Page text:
Welcome to the PTPioneer breakdown comparison between the NASM and ACSM CPT certifications.
This compare and contrast article will break down the specifics of the two organizations and the similarities and differences between their study programs. The basics we will cover are:
I also recommend that you take the quiz to find out which PT certification is the best fit for you to obtain.
Let’s start by looking at the quick breakdown below and then diving into the organizational comparison between NASM and ACSM.
Which of these is the best personal trainer certification?
Quick Breakdown: NASM vs ACSM
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NASM vs ACSM: Comparing the Organizations
The National Academy of Sports Medicine (NASM) and the American College of Sports Medicine (ACSM) are two of the top fitness certification providers in the industry.
The CPT programs offered by these organizations are both viable options in terms of becoming a personal trainer.
For a complete look at the best organizations in the fitness industry for getting certified as a trainer, take a look at my breakdown of the best personal trainer certifications.
Between NASM and ACSM, NASM probably is a hair more recognizable than ACSM, but let’s look more in detail regarding these two organizations.
NASM has been around since its creation in 1987, which is a reasonable amount of time in the industry.
NASM certifications are almost all NCCA accredited, and this, of course, includes the gold standard NASM CPT course.
In fact, both NASM and ACSM are NCCA accredited certifications. The NCCA stands for the National Commission for Certifying Agencies.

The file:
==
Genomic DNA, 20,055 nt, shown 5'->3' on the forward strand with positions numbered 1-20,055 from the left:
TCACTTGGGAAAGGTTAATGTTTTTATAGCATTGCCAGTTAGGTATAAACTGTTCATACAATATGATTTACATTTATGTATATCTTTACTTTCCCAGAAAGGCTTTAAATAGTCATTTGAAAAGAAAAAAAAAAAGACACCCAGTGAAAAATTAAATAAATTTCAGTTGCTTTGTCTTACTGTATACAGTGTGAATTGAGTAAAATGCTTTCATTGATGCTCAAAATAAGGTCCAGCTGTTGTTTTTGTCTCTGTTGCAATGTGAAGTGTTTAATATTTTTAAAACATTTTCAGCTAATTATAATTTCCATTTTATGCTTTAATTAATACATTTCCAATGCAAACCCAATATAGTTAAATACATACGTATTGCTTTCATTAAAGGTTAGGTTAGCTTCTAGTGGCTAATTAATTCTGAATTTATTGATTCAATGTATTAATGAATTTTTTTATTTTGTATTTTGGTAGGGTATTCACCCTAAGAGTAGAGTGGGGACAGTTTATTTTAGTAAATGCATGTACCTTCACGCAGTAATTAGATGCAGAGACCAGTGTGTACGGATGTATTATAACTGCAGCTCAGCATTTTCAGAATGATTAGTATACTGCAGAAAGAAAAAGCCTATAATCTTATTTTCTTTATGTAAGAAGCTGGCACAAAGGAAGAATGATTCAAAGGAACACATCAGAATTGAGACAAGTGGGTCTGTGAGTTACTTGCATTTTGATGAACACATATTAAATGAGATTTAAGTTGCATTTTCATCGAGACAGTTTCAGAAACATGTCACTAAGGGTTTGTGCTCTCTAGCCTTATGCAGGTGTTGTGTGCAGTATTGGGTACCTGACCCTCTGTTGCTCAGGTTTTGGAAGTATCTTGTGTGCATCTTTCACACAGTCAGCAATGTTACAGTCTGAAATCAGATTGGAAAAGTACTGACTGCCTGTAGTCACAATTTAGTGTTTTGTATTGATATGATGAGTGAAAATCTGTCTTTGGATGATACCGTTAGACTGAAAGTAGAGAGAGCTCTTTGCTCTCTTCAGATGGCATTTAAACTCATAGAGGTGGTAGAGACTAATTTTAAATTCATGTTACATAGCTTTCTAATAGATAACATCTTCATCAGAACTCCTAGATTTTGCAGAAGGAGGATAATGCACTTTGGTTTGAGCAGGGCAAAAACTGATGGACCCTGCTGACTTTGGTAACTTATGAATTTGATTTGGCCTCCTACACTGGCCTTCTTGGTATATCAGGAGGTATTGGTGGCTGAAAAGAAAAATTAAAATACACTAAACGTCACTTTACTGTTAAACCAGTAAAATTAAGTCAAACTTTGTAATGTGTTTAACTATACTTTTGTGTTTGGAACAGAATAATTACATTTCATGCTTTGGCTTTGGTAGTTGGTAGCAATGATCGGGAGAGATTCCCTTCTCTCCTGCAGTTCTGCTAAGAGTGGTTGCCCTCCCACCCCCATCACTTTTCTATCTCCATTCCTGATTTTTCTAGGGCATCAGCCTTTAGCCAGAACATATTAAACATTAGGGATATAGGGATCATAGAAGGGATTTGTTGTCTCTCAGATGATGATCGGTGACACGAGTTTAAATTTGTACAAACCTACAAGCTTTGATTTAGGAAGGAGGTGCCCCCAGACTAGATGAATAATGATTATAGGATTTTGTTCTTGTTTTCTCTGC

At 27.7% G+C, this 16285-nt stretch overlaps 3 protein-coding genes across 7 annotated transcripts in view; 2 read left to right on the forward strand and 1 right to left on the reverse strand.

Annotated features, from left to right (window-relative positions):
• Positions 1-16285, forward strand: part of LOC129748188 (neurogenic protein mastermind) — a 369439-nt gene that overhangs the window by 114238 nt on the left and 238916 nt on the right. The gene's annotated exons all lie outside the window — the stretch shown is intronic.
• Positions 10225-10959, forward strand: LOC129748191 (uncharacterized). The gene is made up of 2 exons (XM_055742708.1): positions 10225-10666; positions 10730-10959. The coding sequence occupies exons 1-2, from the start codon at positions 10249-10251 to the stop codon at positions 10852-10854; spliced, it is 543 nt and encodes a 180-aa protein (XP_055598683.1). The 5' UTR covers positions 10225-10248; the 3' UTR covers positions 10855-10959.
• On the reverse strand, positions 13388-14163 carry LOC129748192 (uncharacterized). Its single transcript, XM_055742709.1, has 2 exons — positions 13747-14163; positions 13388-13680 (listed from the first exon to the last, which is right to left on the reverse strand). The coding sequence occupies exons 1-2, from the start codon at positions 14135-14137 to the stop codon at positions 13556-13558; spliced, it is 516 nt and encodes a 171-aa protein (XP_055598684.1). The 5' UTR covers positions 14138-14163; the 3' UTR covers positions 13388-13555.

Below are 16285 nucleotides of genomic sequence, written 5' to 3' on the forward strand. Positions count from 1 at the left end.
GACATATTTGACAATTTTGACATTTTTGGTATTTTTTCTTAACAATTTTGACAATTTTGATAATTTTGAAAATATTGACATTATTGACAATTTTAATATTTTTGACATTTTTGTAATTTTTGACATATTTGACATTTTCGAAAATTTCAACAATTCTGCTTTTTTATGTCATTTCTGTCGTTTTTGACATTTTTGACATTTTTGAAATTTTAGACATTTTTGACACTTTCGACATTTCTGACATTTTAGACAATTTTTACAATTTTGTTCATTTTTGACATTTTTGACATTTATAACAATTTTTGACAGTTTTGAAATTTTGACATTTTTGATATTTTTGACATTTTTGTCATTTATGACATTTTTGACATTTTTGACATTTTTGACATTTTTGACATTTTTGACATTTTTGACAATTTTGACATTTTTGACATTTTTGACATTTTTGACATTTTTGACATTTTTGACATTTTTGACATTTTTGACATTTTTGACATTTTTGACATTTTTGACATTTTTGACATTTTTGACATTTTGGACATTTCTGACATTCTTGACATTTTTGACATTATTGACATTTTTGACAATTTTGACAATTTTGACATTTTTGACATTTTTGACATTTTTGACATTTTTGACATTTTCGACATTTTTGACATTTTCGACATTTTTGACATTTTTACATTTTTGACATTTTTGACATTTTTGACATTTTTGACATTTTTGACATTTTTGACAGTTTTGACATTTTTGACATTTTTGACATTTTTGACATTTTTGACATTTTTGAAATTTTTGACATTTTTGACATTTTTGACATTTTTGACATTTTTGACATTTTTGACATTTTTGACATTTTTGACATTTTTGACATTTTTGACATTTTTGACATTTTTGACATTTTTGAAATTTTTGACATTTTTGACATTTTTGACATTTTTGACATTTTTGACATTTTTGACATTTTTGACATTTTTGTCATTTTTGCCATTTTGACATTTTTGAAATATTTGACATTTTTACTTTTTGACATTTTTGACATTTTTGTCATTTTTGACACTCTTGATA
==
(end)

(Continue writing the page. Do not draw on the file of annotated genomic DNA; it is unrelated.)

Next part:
For more help choosing from the best NCCA accredited certifications, I highly recommend you take my quiz below to find out which CPT is right for you.
NASM offers many specializations, even some as obscure as golf specialization.
Since 1987, the NASM has worked to become an established organization throughout the realm of fitness and wellness. NASM is well-known for their NASM PT certification, as well as the PES and CES that they offer as specializations.
NASM-certified individuals are quite successful in the fitness industry.
The NASM, National Academy of Sports Medicine, is a for-profit organization, which is a big difference from the ACSM.
NASM teaches exercise programming with the OPT model, and it is among the best teaching methods in the industry. This is a tremendous value for future personal trainers.
OPT stands for Optimum Performance Training model and it is a key differentiator in the quality of personal trainer study programs.
ACSM stands for the American College of Sports Medicine, and this is one of many non-profit organizations in fitness. ACSM has many fitness certifications for people to pursue in different specialization areas.
ACSM has still been around longer than NASM since 1954, to be exact. Their mission has always been to advance and integrate scientific research to provide educational and practical applications of exercise science and sports medicine.
ACSM, as I stated, is accredited with the NCCA. This means they are both backed by the gold standard in the fitness industry. All of the best CPT certifications have this NCCA accreditation.
While ACSM has nearly 30 more years in the industry, they have been pioneers in the research of fitness and health. NASM doesn’t skimp on their research, but the years of experience can be a deciding factor for some.
Now, let’s look at how well the study programs cover the main domains of skills and knowledge for certified fitness trainers. Only one can be the best option for your future personal training business.
Skills and Knowledge Covered in ACSM and NASM Certification
Both of these great certifications are accredited and contain skills and knowledge that may overlap with one another and differ in some significant ways.
You won’t get the same knowledge and skills from them, so it is a good idea to read through this comparison and contrast for the two organizations.
The main topics we will be comparing are the general domains covered in all of the CPT certifications: exercise science, behavior change, consultation, screening, program design, and special populations.